Health Care

Trump administration no longer will defend the Affordable Care Act in court

Trump administration no longer will defend the Affordable Care Act in court

The administration instead called on federal courts to scuttle the health laws protection for people with preexisting medical conditions and its requirement that people buy health coverage.

The Trump administration said Thursday that it will not defend portions of the Affordable Care Act (ACA) in a challenge by 20 states.

Since Congress repealed the penalty for not having insurance in its tax reform package previous year, much of the rest of the insurance statute becomes unconstitutional in 2019 and must be "struck down", attorneys for the Justice Department said in a court filing Thursday.

Many lawmakers were playing catch-up with the fledgling case, though Rep. Michael Burgess, Texas Republican, said there could be a "silver lining" if the courts force Congress to revisit heath care under the threat of losing Obamacare's protections for people with pre-existing conditions next year.

Senate Democratic Leader Chuck Schumer of NY urged President Donald Trump to reverse the decision.

"I'm running for Congress because past year, during the lead up to my son's birth, our doctor told my wife and I that our son may not survive or have a serious health condition for the rest of his life", Kim said Friday.

Though Republicans loathe the 2010 law, many of them have pushed for market-oriented solutions that allow sicker Americans to obtain insurance without facing sky-high prices.

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The president last fall ended "cost-sharing reduction payments" to insurers that offset discounts that the law promises to lower-income customers in the out-of-pocket costs for ACA health plans.

For years, Republicans said they would protect people who suffer from preexisting conditions and were priced out of the individual market.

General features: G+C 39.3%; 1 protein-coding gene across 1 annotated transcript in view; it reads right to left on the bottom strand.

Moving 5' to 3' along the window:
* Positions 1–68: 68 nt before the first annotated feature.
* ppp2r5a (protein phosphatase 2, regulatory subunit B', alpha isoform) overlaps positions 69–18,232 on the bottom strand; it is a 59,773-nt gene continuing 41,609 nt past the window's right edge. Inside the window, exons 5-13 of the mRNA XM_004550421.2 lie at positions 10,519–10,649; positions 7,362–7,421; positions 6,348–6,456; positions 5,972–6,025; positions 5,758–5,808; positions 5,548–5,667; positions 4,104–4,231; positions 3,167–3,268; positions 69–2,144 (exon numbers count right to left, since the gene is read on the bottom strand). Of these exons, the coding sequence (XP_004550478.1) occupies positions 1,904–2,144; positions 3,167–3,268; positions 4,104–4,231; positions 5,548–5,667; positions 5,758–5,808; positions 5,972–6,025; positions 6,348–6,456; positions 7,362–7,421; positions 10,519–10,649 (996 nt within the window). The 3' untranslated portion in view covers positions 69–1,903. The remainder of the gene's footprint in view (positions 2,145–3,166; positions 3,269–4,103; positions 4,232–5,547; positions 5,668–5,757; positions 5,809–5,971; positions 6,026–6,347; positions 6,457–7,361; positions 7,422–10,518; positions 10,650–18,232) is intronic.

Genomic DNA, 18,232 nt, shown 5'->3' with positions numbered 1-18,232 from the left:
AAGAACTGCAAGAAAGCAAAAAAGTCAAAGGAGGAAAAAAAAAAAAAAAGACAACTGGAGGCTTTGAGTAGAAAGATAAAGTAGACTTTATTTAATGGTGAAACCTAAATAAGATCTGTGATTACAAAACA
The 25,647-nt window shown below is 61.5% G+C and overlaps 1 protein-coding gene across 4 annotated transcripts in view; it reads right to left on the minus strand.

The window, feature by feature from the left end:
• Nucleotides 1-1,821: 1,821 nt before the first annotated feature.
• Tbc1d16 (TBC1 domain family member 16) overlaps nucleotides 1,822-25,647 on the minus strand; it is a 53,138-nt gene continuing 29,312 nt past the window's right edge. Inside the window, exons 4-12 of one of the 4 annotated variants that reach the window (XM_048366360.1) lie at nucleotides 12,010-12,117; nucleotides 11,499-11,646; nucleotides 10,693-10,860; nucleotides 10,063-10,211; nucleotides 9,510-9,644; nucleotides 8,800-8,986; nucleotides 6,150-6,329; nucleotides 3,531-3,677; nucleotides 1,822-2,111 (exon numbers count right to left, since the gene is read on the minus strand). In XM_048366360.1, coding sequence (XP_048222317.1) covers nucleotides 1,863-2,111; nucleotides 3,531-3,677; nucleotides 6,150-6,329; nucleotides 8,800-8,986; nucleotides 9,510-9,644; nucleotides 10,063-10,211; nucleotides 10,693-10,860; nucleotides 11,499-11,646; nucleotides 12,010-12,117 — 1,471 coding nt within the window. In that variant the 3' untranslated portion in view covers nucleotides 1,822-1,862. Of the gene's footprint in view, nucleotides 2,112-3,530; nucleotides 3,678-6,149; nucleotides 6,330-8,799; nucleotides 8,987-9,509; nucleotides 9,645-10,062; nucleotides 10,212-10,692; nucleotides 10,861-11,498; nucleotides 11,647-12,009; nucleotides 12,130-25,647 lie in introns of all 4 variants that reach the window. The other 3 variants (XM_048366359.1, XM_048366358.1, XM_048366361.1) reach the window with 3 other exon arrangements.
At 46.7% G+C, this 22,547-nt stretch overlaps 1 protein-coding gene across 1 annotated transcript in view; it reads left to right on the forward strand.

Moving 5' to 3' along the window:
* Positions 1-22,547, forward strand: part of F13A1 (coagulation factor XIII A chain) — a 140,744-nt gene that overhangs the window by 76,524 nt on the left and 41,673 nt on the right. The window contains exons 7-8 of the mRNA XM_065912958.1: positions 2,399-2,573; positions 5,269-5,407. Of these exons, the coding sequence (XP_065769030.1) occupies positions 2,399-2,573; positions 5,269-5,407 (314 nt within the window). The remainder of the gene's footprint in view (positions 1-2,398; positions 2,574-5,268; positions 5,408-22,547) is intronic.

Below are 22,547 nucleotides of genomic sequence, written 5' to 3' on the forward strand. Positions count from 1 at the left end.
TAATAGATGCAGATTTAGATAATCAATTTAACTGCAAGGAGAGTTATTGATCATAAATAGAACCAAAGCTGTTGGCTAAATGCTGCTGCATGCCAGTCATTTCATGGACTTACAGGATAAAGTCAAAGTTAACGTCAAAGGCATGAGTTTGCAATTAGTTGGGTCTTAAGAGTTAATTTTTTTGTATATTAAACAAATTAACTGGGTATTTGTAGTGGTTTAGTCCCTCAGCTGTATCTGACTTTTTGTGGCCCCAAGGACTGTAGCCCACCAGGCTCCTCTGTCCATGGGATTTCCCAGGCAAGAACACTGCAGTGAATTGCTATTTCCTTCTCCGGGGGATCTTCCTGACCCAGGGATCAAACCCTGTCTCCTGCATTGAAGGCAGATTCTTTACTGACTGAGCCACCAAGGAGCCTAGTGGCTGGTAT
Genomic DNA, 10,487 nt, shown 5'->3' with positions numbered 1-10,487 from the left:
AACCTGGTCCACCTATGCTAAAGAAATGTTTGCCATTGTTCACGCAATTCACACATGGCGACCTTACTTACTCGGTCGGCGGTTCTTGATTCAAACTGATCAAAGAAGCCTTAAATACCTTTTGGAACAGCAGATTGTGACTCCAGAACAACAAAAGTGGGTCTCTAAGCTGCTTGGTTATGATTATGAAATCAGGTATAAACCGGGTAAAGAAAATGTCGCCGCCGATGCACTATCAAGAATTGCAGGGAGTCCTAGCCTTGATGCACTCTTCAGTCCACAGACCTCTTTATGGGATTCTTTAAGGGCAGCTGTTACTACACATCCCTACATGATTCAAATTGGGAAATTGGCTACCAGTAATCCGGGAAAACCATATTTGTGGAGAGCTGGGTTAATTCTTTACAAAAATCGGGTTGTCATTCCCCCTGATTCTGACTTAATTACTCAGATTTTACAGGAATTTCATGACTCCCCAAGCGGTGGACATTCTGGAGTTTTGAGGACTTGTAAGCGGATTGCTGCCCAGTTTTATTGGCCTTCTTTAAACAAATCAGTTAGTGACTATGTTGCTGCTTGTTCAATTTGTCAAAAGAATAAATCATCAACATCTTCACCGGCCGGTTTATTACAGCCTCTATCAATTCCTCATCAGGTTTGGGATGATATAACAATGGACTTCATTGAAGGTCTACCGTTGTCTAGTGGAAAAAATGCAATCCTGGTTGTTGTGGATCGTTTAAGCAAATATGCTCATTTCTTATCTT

"What the states are really trying to do is bootstrap a claim against other parts of the law, and there's absolutely no basis for this", Adler said in an e-mail.

On Thursday night, the DOJ declined to defend ObamaCare against a lawsuit filed by Texas and 19 other GOP-led states, arguing that the law is unconstitutional.

While the ACA has been the target of a sharply divided and partisan debate for almost a decade, pre-existing protections are one of the most popular actions Congress has taken in modern times.

Nicholas Bagley, a professor at the University of Michigan Law School who had been a Justice Department lawyer, says DOJ's move is troubling. Even that, however, proved impossible to do, and in the end they settled for a small morsel: Tucked into their tax cut bill was a provision effectively repealing the individual mandate by reducing the fine for not carrying insurance to zero.

Moreover, if the Trump administration did not want to defend the ACA expressly, it could simply have filed a jurisdictional motion, asserting that the states are not injured by the lack of an individual mandate penalty and that the litigation is not yet timely, as the tax is still in effect.

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"In other words, people can once again be denied insurance because of pre-existing conditions or be charged more", Jost said. Trump's Justice Department didn't go quite that far. John McCain's dramatic "thumbs down" vote last July, the Trump administration has taken other steps that Obamacare advocates say weaken the law.

Recent polling indicates that this could be a political victor for Democrats attempting to recapture at least one chamber of Congress. But it seems less worrisome than the possibility that courts, including the Supreme Court, might actually adopt the Trump administration's view and strike down the ACA provisions on pre-existing conditions. But the court will take notice that the Trump administration has switched sides.

Sessions said the department was unable to find any "reasonable arguments" for the constitutionality of the consumer protection provisions and the department adopted the position "with the approval of the president of the United States".

In a statement, America's Health Insurance Plans, a leading trade group, predicted the Trump administration's decision could lead to difficultly for insurers setting rates, a patchwork of state insurance requirements, and higher rates for older and sicker Americans. That will leave sicker people buying insurance.

Attorney General Jeff Sessions said in a letter to Congress that Trump, who campaigned on repealing the law and almost did so his first year in office, approved the legal strategy. It will also make it more likely that they take back the White House in two years.

"I've long held a position that the federal government should get completely out of the health insurance business", he said.

But polls show support for the law increasing as it becomes more imperiled, and the result has been a political sea change.

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